Buried within hundreds of pages of case filings, in a motion filed in October, lawyer Michael A. Carvin argued that under section 230 of the Communications Decency Act (47 U.S.C. § 230), “a website that provides a forum where ‘third parties can post information’ is not liable for the third party’s posted information.”

“That is so even when even when the website performs ‘editorial functions’ ‘such as deciding whether to publish,’” the filing contends. “Since WikiLeaks provided a forum for a third party (the unnamed ‘Russian actors’) to publish content developed by that third party (the hacked emails), it cannot be held liable for the publication.”

In a later filing, which we have also previously reported on, Carvin argued that WikiLeaks is protected under the Bartnicki First Amendment Test.

The motion, filed on December 29, argued that a defendant may not be held liable for a disclosure of stolen information if the disclosure deals with “a matter of public concern” and provided that the speaker was not “involved” in the theft.

Given that WikiLeaks does not steal or hack the documents that they publish, this precedent set by the case of Bartnicki v. Vapper should also apply to Assange. The organization publishes material that is given to them if it meets their editorial criteria, which is that it must be of political, diplomatic or ethical importance and it must not have been published elsewhere.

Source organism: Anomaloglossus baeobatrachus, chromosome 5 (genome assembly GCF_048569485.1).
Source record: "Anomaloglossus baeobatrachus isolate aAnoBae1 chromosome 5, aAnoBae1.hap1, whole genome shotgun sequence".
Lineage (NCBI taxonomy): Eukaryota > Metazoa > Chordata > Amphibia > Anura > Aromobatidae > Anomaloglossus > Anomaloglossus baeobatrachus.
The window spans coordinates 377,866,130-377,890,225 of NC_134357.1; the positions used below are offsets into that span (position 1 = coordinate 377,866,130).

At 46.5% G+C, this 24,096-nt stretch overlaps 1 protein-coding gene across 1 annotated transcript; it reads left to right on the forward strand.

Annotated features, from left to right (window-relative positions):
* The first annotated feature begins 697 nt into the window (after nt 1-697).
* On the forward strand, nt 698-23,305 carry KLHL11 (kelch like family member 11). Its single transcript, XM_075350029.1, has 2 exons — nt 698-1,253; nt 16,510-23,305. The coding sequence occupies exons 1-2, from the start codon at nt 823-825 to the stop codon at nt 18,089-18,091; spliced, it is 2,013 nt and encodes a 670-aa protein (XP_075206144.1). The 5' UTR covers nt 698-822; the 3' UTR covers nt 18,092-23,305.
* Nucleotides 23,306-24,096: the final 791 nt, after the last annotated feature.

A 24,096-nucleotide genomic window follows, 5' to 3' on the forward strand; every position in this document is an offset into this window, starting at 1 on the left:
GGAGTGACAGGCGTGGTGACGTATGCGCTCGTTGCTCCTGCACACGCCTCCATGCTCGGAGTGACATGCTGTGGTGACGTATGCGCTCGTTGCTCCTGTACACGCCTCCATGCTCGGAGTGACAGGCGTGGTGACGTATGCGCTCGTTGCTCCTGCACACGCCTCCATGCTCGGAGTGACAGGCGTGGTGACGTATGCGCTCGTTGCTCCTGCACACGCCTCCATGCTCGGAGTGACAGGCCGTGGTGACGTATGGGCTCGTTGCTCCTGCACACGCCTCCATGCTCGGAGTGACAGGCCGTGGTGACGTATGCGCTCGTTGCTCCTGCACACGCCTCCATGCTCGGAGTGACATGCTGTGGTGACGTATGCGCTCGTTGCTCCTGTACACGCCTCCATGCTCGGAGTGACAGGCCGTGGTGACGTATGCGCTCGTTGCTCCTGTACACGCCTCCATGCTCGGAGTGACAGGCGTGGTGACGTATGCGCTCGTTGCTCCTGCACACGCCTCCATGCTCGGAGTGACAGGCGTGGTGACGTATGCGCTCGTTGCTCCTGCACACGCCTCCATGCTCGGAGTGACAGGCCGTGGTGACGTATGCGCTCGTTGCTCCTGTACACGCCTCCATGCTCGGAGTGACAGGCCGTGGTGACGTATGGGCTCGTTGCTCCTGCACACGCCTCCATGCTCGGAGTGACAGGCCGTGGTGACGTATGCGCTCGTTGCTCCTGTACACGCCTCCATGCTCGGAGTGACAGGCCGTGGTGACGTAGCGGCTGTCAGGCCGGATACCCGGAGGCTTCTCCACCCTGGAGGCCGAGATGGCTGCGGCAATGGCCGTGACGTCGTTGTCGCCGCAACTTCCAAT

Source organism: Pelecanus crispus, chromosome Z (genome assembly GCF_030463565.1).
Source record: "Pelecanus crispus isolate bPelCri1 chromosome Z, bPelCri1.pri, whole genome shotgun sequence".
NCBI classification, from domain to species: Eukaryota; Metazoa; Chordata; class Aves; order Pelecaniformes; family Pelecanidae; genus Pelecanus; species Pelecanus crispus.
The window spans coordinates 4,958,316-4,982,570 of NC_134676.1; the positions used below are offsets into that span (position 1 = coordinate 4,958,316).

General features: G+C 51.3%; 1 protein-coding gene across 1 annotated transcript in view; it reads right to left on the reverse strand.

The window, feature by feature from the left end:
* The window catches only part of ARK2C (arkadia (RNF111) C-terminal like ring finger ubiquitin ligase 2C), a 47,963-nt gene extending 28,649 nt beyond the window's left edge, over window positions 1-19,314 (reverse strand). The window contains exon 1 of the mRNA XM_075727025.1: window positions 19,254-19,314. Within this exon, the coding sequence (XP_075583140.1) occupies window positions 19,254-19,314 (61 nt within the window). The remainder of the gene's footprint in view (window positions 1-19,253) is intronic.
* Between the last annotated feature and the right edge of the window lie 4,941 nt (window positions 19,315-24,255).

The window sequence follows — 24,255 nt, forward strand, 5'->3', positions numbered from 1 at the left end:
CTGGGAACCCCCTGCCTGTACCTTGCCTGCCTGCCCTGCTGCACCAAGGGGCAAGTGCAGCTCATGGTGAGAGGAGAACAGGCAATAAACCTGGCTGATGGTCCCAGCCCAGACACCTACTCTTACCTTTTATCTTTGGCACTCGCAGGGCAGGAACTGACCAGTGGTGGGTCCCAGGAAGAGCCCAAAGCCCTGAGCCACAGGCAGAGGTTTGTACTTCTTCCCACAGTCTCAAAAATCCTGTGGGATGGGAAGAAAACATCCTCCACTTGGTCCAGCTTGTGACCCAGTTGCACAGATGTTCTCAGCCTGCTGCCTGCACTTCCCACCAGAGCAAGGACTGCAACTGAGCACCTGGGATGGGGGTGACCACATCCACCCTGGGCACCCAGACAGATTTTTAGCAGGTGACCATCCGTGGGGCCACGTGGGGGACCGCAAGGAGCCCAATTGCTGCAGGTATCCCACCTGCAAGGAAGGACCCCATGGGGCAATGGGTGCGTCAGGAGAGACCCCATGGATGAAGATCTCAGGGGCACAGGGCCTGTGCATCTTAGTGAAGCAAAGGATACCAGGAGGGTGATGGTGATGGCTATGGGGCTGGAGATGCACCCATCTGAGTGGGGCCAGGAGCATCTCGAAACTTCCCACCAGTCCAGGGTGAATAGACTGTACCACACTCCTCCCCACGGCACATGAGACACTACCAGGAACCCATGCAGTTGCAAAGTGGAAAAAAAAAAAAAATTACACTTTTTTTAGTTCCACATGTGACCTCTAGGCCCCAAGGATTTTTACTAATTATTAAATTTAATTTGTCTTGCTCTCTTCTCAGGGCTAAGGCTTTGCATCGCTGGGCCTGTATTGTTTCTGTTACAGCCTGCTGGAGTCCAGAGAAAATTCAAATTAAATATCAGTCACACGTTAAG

Carvin’s filing goes on to assert that there can be “no serious doubt” that the disclosures from WikiLeaks satisfied the “newsworthy” and “public concern.”

When the nation elected President Trump, they did so as a rejection of the DC establishment status quo. There is no better way to prove commitment to these ideals than freeing the man who has been fighting one of the bravest fights against the swamp, at great risk to himself, all while trapped within the confines of a small embassy that has become his prison.

With his voice now stripped from him, Assange has given up his freedom, ability to watch his children grow, and the right to communicate — to accomplish the same goal that current administration campaigned on, exposing crooked politicians and corporations.

Assange entered the Ecuadorian Embassy in London on June 19, 2012, where he applied and was granted political asylum. Since that day, six years ago, the embassy has been encircled by police waiting on standby to arrest him.

In 2016, after 16 months of investigation, the United Nations Working Group on Arbitrary Detention (UNWGAD) concluded that Assange is the victim of arbitrary detention. Not only did the group made up of lawyers and human rights professionals release an opinion that he should be immediately released, they reported that he should be compensated by the governments of Sweden and the United Kingdom for “deprivation of liberty.”

In 2010, Assange was named the people’s choice for Time’s Person of the Year, though the title was ironically (and unjustly) awarded to Mark Zuckerberg. He has also won a Sam Adams Award and Martha Gellhorn Prize for Journalism, among many others.